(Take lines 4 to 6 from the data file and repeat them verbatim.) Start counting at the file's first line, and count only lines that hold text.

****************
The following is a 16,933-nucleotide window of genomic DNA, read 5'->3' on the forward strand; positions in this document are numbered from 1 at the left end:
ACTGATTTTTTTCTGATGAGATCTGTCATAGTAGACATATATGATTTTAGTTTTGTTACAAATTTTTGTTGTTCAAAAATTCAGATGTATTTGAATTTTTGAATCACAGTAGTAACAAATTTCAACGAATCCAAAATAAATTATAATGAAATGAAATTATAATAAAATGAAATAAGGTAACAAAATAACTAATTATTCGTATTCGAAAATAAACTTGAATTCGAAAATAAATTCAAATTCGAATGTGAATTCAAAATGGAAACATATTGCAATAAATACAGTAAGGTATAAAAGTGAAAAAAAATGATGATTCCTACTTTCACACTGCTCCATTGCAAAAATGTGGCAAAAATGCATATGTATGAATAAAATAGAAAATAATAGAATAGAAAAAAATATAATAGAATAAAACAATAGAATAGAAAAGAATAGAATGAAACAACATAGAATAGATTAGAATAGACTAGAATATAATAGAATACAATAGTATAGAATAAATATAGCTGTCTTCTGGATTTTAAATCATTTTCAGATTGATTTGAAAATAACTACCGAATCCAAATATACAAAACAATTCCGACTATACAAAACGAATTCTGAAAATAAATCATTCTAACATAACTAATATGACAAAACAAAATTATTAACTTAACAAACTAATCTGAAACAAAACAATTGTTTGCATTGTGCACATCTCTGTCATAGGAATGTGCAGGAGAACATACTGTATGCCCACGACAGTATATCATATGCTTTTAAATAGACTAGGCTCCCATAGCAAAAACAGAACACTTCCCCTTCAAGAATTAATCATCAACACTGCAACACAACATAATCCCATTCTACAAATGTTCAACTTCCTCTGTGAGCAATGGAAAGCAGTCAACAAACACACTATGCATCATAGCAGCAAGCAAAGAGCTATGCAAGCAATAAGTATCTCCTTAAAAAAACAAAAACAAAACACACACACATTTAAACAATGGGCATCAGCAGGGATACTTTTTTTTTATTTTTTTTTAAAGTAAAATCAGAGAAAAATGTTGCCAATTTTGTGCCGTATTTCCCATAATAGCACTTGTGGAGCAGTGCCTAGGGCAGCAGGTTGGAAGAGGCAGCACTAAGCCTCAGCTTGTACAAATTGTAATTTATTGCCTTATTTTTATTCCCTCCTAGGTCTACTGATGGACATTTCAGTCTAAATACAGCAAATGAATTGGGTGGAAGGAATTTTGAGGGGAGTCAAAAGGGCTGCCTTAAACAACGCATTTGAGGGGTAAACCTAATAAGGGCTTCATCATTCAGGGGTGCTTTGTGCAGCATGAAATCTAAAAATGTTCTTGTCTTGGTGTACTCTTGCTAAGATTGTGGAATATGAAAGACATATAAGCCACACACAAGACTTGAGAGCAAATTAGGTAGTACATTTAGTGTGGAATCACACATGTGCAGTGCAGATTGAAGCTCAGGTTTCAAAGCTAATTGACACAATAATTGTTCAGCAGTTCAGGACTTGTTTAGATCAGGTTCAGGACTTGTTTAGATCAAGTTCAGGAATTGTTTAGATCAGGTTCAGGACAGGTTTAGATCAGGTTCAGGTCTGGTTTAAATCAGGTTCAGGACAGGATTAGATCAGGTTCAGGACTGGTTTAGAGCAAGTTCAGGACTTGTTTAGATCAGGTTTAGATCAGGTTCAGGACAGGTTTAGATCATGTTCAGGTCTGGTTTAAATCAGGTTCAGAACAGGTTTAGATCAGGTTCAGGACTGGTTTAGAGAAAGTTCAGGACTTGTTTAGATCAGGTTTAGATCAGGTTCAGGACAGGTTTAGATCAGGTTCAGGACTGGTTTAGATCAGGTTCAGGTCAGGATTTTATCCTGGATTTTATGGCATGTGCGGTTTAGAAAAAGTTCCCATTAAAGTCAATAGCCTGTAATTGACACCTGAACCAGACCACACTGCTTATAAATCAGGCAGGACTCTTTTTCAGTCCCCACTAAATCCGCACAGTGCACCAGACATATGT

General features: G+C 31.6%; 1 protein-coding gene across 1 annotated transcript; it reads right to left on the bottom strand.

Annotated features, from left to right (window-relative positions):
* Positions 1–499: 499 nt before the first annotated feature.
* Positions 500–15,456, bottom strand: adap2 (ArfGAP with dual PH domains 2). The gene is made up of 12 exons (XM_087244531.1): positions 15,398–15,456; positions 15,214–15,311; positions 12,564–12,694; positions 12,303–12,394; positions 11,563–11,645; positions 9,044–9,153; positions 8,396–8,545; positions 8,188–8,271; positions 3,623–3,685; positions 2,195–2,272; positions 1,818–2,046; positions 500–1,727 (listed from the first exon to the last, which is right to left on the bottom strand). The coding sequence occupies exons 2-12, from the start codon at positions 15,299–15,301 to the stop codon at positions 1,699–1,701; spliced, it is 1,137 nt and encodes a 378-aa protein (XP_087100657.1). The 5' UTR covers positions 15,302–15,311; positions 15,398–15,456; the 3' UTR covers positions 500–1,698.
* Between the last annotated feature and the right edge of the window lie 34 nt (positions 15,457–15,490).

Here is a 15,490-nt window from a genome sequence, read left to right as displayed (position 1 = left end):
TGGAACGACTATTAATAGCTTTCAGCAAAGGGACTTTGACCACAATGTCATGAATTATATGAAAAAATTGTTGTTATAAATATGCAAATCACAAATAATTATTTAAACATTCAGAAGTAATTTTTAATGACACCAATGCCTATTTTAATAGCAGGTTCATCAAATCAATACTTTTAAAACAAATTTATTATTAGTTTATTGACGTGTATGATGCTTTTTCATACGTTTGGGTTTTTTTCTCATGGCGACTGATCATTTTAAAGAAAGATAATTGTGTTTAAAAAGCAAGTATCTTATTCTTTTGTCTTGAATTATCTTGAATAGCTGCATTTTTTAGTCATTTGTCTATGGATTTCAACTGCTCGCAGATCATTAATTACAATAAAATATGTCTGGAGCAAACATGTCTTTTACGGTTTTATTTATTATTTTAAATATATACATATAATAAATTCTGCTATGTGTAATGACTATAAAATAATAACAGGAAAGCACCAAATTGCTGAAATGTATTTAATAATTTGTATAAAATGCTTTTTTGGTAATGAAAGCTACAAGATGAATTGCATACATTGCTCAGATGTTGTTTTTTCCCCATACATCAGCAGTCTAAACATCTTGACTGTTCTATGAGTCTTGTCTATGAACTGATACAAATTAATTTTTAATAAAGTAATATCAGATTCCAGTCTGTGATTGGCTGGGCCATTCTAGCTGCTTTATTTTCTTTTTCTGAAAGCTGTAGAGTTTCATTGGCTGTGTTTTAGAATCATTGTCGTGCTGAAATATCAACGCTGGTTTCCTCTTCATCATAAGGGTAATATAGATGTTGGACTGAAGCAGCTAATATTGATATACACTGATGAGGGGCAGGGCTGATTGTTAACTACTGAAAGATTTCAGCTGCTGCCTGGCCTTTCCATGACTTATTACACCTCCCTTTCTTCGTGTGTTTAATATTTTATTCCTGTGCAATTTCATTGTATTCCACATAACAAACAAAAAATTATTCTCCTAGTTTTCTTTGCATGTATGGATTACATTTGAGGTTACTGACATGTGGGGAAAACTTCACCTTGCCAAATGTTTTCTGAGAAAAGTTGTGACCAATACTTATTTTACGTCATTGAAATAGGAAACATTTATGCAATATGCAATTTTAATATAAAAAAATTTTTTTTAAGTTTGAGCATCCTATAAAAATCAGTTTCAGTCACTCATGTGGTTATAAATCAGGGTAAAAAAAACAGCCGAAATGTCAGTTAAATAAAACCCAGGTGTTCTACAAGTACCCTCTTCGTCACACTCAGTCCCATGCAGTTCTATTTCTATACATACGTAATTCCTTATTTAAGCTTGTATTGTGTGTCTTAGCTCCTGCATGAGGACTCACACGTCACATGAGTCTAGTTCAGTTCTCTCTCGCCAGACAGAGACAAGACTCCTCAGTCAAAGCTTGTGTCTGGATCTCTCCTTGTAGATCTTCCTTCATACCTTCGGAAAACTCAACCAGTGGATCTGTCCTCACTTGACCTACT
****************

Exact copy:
Annotated features, from left to right (window-relative positions):
* Positions 1–499: 499 nt before the first annotated feature.
* Positions 500–15,456, bottom strand: adap2 (ArfGAP with dual PH domains 2). The gene is made up of 12 exons (XM_087244531.1): positions 15,398–15,456; positions 15,214–15,311; positions 12,564–12,694; positions 12,303–12,394; positions 11,563–11,645; positions 9,044–9,153; positions 8,396–8,545; positions 8,188–8,271; positions 3,623–3,685; positions 2,195–2,272; positions 1,818–2,046; positions 500–1,727 (listed from the first exon to the last, which is right to left on the bottom strand). The coding sequence occupies exons 2-12, from the start codon at positions 15,299–15,301 to the stop codon at positions 1,699–1,701; spliced, it is 1,137 nt and encodes a 378-aa protein (XP_087100657.1). The 5' UTR covers positions 15,302–15,311; positions 15,398–15,456; the 3' UTR covers positions 500–1,698.